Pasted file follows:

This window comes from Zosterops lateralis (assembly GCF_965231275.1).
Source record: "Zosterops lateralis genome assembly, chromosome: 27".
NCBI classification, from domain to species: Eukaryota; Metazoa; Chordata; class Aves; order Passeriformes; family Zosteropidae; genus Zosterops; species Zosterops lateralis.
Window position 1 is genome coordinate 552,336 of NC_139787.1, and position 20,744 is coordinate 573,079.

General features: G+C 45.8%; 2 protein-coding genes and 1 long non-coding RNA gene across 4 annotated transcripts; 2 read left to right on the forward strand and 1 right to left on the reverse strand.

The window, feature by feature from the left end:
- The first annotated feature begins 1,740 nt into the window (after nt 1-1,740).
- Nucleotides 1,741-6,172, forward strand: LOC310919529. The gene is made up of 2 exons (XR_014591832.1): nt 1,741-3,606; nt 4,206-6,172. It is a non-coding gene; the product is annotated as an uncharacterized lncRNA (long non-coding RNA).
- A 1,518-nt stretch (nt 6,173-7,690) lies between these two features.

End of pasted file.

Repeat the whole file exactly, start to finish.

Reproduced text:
This window comes from Zosterops lateralis (assembly GCF_965231275.1).
Source record: "Zosterops lateralis genome assembly, chromosome: 27".
NCBI classification, from domain to species: Eukaryota; Metazoa; Chordata; class Aves; order Passeriformes; family Zosteropidae; genus Zosterops; species Zosterops lateralis.
Window position 1 is genome coordinate 552,336 of NC_139787.1, and position 20,744 is coordinate 573,079.

General features: G+C 45.8%; 2 protein-coding genes and 1 long non-coding RNA gene across 4 annotated transcripts; 2 read left to right on the forward strand and 1 right to left on the reverse strand.

The window, feature by feature from the left end:
- The first annotated feature begins 1,740 nt into the window (after nt 1-1,740).
- Nucleotides 1,741-6,172, forward strand: LOC310919529. The gene is made up of 2 exons (XR_014591832.1): nt 1,741-3,606; nt 4,206-6,172. It is a non-coding gene; the product is annotated as an uncharacterized lncRNA (long non-coding RNA).
- A 1,518-nt stretch (nt 6,173-7,690) lies between these two features.